Intel CEO Krzanich Talks IoT, Wearables, Smart Devices at IDF

 
 
By Jeffrey Burt  |  Posted 2015-08-18 Print this article Print
 
 
 
 
 
 
 
Intel Developer Forum


Intel and Google also are developing a technology that will reduce audio latency in applications and will be integrated into Google's Android Lollipop OS.

In the IoT and wearable spaces, Intel unveiled a software platform for the Curie module, which includes the Intel Quark system-on-a-chip (SoC) as well as the hardware, firmware, software and application software-development kit (SDK) that developers can use to build new devices.

The chip maker is working with Microchip and Amtel in implementing Intel's Enhanced Privacy Identification (EPID) technology in IoT sensor and microcontrollers to improve security and privacy in connected devices.

Krzanich also showed off the Memory Mirror—a connected mirror—created by Memomi that is being used in several Niemen Marcus stores and that lets users change the color of the clothing they're wearing without actually having to change the clothing. In a demonstration, an Intel rep changed the coloring of a red jacket in the mirror. The company also showed off an Intel-developed clip for baby car seats that alerts users when they leave the car and the baby is still in the seat in the vehicle.

A connected vending machine, developed by N&W, also leverages RealSense and allows users to order through use of gestures instead of having to touch the machine. N&W is planning to roll out 5,000 of these machines though 2016.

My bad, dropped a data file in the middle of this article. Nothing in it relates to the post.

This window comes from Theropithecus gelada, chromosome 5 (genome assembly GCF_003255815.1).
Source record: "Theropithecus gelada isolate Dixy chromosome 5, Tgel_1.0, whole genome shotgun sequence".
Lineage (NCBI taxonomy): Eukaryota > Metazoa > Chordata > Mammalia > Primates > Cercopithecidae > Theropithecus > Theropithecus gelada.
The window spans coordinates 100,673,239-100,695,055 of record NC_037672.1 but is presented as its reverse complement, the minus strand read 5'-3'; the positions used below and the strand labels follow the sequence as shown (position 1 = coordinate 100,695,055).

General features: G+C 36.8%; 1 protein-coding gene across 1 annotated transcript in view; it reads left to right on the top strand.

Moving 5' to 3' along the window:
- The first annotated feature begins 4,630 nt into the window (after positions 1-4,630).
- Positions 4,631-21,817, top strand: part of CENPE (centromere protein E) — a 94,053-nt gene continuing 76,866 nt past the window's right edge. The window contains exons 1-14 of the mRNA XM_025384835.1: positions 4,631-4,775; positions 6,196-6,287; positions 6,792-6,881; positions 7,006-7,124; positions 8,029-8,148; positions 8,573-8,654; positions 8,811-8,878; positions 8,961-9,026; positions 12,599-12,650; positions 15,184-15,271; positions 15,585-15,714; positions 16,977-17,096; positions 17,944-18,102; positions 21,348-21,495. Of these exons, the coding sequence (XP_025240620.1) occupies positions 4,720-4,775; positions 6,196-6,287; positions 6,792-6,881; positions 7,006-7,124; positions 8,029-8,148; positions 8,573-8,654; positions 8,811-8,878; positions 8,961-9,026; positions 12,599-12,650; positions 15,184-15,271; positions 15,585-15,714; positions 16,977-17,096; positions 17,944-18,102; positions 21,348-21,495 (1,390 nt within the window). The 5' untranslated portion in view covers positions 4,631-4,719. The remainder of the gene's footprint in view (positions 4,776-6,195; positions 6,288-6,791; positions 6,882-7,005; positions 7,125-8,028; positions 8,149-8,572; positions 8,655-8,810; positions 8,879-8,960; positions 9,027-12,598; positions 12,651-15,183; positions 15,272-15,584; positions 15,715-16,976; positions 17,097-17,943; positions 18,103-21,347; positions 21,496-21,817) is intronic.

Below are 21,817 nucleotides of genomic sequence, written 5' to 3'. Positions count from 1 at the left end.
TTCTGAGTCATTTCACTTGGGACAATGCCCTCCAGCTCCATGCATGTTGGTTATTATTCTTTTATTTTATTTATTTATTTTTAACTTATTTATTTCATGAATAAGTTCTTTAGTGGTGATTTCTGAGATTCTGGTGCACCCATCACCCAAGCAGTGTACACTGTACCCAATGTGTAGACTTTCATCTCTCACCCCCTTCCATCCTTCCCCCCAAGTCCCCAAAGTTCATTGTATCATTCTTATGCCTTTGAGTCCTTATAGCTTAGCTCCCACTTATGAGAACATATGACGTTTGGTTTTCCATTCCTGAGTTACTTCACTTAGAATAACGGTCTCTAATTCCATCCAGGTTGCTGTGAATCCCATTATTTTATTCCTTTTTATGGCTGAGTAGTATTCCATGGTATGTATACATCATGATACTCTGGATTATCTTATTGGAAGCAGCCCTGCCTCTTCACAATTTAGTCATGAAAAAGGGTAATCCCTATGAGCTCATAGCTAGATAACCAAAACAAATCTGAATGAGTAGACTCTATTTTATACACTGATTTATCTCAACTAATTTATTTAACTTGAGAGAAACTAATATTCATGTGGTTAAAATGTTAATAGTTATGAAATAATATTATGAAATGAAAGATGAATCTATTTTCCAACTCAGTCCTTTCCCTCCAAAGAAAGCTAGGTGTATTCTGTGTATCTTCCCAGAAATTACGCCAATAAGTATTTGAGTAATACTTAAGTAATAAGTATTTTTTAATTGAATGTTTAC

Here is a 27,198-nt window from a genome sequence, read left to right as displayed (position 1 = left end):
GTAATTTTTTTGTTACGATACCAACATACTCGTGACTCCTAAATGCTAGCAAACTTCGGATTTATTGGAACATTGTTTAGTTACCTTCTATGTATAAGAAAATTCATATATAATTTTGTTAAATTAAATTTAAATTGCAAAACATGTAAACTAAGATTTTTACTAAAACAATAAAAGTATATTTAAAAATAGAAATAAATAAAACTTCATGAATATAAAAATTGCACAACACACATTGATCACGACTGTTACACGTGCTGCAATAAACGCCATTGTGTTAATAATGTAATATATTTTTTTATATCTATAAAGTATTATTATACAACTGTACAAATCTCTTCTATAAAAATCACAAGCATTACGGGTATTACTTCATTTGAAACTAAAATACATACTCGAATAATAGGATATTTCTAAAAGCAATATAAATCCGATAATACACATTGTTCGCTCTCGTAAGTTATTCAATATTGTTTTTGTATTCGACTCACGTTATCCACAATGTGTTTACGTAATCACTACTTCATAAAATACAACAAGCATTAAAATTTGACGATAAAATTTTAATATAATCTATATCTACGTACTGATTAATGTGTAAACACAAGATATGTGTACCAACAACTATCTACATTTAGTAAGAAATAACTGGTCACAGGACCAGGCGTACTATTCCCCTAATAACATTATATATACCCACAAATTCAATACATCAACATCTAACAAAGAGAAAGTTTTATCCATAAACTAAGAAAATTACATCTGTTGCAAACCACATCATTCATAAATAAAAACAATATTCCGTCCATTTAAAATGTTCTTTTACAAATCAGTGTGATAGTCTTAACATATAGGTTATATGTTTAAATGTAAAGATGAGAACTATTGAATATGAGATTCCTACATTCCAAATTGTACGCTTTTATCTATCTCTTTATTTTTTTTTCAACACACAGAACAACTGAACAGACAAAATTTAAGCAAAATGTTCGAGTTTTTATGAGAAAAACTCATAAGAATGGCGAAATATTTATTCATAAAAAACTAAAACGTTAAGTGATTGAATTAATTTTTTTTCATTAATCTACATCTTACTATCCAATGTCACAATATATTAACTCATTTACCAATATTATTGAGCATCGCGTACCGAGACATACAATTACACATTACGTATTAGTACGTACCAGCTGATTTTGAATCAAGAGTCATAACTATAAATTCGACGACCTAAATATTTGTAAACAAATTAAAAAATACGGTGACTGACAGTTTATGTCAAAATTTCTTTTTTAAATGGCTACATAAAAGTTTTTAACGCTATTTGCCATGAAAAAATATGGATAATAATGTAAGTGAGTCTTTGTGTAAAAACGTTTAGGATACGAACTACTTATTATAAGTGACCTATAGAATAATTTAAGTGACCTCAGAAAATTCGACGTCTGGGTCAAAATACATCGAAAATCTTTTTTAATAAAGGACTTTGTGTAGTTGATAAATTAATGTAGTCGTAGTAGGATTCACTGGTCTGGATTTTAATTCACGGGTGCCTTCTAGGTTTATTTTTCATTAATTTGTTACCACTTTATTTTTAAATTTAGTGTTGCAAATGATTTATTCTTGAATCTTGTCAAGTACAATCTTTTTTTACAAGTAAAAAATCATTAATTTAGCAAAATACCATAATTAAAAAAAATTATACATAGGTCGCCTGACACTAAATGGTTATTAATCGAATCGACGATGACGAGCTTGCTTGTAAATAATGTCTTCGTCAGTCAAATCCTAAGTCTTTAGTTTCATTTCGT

The Fossil Group, which Intel has been working with for more than a year to develop connected wearable devices based on Intel technology, showed off new products, including bracelets for both men and women and a watch that runs Google's Android Wear OS. These are expected to be available in the fourth quarter.

For the data center, Intel introduced Optane, a technology based on the chip maker's 3D XPoint non-volatile memory architecture, which was developed with Micron and introduced last month. The new memory chips will be up to 1,000 times faster and have 1,000 times more endurance than NAND, and will be 10 times denser than conventional DRAM.

Optane will combine 3D XPoint with Intel's system memory controller, interface hardware and software, and should first appear in new Intel solid-state drives (SSDs) next year. It also should appear in a new line of Intel DIMMs. Krzanich and Rob Crooke, senior vice president and general manager of Intel's Non-Volatile Memory Solutions Group, demonstrated the Optane technology onstage.



 
 
 
 
 
 
 
 
 
 
 
 
 

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